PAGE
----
A Self-learning Framework for Statistical Ground Classification using Radar and Monocular Vision

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Abstract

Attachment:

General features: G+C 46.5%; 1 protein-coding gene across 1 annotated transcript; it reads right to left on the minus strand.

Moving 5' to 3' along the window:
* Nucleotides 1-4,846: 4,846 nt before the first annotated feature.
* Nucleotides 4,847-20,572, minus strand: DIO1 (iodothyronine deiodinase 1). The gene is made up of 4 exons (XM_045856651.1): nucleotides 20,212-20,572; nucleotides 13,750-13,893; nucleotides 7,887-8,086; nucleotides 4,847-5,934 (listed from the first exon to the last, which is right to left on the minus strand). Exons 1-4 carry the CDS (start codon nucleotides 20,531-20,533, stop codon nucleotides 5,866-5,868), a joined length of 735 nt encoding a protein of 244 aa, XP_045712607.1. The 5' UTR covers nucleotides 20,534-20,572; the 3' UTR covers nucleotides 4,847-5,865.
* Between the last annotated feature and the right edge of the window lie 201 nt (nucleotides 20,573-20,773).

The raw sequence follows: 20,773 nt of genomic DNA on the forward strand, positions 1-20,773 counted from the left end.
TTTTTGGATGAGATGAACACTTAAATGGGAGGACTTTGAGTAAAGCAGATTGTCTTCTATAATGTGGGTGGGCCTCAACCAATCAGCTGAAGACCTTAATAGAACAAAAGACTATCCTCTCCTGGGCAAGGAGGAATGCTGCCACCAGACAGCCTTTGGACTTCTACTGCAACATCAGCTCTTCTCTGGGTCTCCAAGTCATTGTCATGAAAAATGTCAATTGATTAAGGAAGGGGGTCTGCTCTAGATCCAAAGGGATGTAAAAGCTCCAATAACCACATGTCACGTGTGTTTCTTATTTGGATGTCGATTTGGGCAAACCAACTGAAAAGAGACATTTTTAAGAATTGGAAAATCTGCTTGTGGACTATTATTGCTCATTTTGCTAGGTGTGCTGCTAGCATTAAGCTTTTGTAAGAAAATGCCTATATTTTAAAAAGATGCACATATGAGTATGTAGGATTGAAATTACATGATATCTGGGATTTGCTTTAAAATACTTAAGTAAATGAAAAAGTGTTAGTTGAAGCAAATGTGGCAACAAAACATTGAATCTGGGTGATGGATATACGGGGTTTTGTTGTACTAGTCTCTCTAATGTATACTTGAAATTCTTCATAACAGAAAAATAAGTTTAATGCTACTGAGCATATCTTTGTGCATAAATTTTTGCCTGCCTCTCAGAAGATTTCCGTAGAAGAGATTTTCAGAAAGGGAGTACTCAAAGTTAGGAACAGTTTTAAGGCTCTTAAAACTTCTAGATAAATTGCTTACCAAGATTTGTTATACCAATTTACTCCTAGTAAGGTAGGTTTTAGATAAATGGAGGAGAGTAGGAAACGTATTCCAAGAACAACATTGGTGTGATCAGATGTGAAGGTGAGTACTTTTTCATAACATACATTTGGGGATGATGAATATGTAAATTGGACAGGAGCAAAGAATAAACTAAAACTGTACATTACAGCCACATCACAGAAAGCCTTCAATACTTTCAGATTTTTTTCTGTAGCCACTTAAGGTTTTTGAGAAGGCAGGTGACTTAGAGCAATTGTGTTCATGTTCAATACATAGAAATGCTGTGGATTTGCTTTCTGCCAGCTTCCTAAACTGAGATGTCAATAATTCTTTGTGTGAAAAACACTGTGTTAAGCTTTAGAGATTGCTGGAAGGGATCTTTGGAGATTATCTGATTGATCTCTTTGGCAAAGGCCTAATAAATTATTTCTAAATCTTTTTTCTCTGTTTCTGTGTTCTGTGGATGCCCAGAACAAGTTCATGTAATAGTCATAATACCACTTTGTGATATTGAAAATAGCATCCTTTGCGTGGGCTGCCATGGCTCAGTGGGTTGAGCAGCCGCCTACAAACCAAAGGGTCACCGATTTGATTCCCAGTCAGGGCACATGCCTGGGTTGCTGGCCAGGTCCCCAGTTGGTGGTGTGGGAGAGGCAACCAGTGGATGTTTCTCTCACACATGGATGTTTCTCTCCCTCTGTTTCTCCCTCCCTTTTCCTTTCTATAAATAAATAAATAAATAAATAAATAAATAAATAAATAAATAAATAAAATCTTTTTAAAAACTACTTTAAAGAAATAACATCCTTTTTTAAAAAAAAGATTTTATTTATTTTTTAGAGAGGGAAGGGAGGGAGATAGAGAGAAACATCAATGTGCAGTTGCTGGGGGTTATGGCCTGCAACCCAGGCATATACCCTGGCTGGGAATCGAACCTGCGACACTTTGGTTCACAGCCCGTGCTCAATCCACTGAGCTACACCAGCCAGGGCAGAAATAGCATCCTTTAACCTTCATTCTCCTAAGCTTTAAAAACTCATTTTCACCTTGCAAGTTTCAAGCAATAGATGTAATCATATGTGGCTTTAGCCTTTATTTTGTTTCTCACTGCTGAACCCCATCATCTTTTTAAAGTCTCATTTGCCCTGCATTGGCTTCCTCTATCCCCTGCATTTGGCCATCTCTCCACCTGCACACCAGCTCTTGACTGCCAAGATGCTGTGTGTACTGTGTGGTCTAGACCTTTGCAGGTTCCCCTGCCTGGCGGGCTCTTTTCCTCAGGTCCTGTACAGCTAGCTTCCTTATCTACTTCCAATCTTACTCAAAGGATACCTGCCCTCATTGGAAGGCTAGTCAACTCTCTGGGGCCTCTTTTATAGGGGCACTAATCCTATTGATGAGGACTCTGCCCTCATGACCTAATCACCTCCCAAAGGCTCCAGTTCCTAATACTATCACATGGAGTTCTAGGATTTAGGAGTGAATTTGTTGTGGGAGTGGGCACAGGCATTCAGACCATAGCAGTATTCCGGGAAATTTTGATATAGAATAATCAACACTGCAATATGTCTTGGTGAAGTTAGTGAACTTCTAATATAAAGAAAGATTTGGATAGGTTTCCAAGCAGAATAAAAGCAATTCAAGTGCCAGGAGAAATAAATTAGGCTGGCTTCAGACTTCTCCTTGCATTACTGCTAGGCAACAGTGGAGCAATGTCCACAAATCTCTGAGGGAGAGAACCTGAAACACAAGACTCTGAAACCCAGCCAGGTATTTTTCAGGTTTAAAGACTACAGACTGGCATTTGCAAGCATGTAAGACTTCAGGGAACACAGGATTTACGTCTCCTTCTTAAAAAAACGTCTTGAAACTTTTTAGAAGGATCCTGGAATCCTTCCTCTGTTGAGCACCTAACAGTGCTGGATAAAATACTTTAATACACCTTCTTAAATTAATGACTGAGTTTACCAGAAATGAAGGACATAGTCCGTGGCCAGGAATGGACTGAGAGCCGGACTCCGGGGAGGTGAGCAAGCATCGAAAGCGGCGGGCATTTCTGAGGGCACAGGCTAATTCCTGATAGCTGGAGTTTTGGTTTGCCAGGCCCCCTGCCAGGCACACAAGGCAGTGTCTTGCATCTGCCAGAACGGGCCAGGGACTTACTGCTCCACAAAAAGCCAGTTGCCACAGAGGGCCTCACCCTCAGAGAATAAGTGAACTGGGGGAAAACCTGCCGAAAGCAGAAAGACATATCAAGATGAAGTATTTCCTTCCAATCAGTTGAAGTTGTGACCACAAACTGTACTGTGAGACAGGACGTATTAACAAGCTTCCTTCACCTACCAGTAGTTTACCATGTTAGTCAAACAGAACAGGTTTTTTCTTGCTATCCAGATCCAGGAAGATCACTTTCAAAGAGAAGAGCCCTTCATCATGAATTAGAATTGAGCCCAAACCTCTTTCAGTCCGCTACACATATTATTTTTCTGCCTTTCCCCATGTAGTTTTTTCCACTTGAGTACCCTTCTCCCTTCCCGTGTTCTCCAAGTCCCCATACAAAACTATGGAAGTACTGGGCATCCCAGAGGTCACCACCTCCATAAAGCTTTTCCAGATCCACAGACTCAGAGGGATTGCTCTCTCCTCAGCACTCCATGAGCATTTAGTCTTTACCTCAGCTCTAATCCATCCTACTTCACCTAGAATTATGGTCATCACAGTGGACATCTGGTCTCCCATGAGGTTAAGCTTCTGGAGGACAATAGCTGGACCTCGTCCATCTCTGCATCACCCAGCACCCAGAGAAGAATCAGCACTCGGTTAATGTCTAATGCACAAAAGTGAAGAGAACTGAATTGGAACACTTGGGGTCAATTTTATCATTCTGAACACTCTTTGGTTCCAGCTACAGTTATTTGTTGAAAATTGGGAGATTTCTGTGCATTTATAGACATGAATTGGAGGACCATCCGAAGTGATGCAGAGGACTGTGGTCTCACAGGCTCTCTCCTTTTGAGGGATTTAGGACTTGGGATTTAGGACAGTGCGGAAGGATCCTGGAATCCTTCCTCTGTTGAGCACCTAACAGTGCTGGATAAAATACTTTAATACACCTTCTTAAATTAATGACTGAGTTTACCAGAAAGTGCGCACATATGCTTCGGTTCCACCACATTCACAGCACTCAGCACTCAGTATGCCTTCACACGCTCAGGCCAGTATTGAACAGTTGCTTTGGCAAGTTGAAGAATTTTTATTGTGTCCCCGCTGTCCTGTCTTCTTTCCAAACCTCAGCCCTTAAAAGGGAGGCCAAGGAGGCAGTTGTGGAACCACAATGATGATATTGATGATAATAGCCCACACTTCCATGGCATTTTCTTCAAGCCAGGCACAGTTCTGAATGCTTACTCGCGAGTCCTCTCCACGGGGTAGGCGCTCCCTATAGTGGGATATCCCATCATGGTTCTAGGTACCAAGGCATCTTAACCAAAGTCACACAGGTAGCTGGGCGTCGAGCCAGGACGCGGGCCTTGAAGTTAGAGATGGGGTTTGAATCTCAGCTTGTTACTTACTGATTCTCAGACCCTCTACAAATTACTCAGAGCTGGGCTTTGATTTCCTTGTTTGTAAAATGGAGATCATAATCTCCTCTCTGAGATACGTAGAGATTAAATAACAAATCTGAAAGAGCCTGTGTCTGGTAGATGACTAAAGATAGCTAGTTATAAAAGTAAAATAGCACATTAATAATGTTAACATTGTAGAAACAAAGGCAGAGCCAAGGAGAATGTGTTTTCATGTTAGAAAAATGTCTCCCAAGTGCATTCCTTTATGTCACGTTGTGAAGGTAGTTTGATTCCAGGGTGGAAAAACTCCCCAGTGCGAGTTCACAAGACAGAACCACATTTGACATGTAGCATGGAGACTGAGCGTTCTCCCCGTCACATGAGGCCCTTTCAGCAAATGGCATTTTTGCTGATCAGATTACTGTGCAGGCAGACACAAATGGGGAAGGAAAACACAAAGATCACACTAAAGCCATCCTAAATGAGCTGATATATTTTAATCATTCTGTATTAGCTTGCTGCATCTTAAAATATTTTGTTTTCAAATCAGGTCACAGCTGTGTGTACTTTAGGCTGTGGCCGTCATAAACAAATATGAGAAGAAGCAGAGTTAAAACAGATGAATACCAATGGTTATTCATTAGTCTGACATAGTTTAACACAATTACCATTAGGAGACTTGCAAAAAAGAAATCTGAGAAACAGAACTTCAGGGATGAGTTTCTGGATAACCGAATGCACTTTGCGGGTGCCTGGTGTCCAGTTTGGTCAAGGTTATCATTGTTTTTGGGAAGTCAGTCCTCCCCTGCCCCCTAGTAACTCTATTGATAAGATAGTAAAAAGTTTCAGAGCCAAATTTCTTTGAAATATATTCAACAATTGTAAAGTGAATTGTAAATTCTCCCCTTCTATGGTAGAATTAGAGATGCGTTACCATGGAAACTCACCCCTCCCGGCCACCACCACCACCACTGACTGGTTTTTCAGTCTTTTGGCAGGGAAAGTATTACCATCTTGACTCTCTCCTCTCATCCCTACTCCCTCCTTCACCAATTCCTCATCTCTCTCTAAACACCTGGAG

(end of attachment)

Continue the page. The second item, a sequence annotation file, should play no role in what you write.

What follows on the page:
Reliable terrain analysis is a key requirement for a mobile robot to operate safely in challenging environments, such as in natural outdoor settings. In these contexts, conventional navigation systems that assume a priori knowledge of the terrain geometric properties, appearance properties, or both, would most likely fail, due to the high variability of the terrain characteristics and environmental conditions. In this paper, a self-learning framework for ground detection and classification is introduced, where the terrain model is automatically initialized at the beginning of the vehicle's operation and progressively updated online. The proposed approach is of general applicability for a robot's perception purposes, and it can be implemented using a single sensor or combining different sensor modalities. In the context of this paper, two ground classification modules are presented: one based on radar data, and one based on monocular vision and supervised by the radar classifier. Both of them rely on online learning strategies to build a statistical feature-based model of the ground, and both implement a Mahalanobis distance classification approach for ground segmentation in their respective fields of view. In detail, the radar classifier analyzes radar observations to obtain an estimate of the ground surface location based on a set of radar features. The output of the radar classifier serves as well to provide training labels to the visual classification module. Once trained, the vision-based classifier is able to discriminate between ground and nonground regions in the entire field of view of the camera. It can also detect multiple terrain components within the broad ground class. Experimental results, obtained with an unmanned ground vehicle operating in a rural environment, are presented to validate the system. It is shown that the proposed approach is effective in detecting drivable surface, reaching an average classification accuracy of about 80% on the entire video frame with the additional advantage of not requiring human intervention for training or a priori assumption on the ground appearance.

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